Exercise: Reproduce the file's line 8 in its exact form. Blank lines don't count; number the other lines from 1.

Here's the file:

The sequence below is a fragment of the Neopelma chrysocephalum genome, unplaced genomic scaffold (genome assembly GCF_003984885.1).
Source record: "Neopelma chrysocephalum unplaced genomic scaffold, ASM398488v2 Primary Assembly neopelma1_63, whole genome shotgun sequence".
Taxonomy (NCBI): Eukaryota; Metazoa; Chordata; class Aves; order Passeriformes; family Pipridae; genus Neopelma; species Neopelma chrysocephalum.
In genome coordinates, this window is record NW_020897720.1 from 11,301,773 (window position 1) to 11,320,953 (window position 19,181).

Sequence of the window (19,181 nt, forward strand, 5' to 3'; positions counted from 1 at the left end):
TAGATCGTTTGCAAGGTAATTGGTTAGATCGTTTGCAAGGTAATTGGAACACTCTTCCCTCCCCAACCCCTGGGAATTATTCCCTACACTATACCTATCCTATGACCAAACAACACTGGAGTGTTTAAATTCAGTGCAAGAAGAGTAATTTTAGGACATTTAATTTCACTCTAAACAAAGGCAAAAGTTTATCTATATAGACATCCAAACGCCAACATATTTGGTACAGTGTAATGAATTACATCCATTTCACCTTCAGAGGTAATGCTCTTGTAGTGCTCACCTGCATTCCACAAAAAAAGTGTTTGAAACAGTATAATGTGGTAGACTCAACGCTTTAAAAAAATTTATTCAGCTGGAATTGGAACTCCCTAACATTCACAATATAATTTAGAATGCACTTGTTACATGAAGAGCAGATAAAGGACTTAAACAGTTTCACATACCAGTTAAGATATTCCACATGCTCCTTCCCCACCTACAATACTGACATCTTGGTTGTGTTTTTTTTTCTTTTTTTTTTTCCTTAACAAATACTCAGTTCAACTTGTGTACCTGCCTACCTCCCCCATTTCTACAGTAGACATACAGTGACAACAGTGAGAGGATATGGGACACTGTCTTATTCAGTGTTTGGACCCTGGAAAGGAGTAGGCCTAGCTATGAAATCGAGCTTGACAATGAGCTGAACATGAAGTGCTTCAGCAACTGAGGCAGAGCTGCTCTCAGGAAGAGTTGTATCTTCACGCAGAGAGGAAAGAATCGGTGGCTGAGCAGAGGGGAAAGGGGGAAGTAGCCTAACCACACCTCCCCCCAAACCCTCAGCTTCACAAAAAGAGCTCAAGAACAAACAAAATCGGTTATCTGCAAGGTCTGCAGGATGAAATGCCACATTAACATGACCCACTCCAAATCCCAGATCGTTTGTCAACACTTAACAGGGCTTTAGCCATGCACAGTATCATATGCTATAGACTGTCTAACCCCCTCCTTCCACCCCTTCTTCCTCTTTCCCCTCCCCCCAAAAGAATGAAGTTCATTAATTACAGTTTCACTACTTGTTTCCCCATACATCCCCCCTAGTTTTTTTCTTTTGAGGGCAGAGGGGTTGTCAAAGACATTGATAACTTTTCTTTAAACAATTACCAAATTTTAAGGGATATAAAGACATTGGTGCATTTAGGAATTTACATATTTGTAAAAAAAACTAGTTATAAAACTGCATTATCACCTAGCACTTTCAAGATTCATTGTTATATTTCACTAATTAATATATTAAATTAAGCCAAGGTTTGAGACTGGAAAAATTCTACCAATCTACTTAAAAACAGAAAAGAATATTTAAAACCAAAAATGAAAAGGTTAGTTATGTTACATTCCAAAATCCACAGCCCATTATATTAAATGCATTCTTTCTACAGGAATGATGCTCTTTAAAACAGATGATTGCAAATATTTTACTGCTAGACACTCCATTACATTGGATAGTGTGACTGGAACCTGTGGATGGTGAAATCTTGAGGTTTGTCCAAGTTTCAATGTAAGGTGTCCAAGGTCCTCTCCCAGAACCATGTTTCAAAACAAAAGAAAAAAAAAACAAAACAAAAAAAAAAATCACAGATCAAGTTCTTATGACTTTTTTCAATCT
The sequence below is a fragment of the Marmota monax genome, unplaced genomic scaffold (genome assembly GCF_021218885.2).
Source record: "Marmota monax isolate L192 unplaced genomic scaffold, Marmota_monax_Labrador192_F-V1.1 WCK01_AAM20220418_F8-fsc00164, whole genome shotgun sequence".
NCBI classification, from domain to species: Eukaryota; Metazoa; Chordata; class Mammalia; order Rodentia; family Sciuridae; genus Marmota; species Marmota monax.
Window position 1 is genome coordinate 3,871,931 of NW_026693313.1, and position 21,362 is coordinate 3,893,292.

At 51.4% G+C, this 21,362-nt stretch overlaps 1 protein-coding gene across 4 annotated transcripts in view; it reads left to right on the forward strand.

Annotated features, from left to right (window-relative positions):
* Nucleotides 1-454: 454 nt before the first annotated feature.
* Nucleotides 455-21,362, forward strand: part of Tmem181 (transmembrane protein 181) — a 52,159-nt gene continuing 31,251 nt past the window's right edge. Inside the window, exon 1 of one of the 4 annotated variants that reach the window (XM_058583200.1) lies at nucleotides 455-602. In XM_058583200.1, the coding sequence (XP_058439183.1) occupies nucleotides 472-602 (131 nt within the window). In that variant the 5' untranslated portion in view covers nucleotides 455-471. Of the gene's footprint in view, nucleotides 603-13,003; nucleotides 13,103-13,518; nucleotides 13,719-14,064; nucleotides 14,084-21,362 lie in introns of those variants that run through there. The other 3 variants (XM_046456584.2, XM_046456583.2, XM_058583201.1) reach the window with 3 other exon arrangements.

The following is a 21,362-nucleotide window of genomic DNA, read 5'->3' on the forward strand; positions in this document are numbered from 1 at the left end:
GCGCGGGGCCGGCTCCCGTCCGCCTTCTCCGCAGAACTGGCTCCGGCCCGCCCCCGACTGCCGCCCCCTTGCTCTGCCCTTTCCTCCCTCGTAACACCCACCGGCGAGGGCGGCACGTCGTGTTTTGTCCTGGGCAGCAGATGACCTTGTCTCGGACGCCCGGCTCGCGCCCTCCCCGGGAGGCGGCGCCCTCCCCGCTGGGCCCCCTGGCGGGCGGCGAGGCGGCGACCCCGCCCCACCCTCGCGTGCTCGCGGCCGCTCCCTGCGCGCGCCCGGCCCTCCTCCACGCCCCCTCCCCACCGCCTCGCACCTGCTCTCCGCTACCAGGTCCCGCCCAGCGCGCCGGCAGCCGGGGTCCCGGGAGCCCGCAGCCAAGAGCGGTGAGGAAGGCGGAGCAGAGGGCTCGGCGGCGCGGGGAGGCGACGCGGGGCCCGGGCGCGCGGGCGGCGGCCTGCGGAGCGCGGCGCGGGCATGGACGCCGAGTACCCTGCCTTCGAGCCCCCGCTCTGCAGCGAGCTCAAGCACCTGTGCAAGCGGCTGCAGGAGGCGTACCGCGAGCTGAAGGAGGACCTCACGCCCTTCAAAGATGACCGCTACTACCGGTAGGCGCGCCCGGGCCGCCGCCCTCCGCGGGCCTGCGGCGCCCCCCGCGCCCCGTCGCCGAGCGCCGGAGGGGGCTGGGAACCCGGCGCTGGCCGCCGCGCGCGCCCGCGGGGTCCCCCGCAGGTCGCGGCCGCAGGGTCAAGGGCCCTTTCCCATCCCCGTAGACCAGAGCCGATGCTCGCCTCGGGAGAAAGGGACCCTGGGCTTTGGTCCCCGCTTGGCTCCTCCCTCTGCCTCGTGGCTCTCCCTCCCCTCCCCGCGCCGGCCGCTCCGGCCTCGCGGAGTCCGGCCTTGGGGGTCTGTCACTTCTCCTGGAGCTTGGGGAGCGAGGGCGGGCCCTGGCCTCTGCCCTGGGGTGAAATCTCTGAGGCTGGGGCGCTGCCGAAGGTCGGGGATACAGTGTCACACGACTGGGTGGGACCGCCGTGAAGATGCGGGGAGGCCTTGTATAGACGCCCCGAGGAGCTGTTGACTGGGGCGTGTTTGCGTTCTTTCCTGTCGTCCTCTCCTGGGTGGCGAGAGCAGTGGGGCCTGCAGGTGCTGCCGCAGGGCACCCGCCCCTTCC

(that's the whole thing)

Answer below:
Source record: "Marmota monax isolate L192 unplaced genomic scaffold, Marmota_monax_Labrador192_F-V1.1 WCK01_AAM20220418_F8-fsc00164, whole genome shotgun sequence".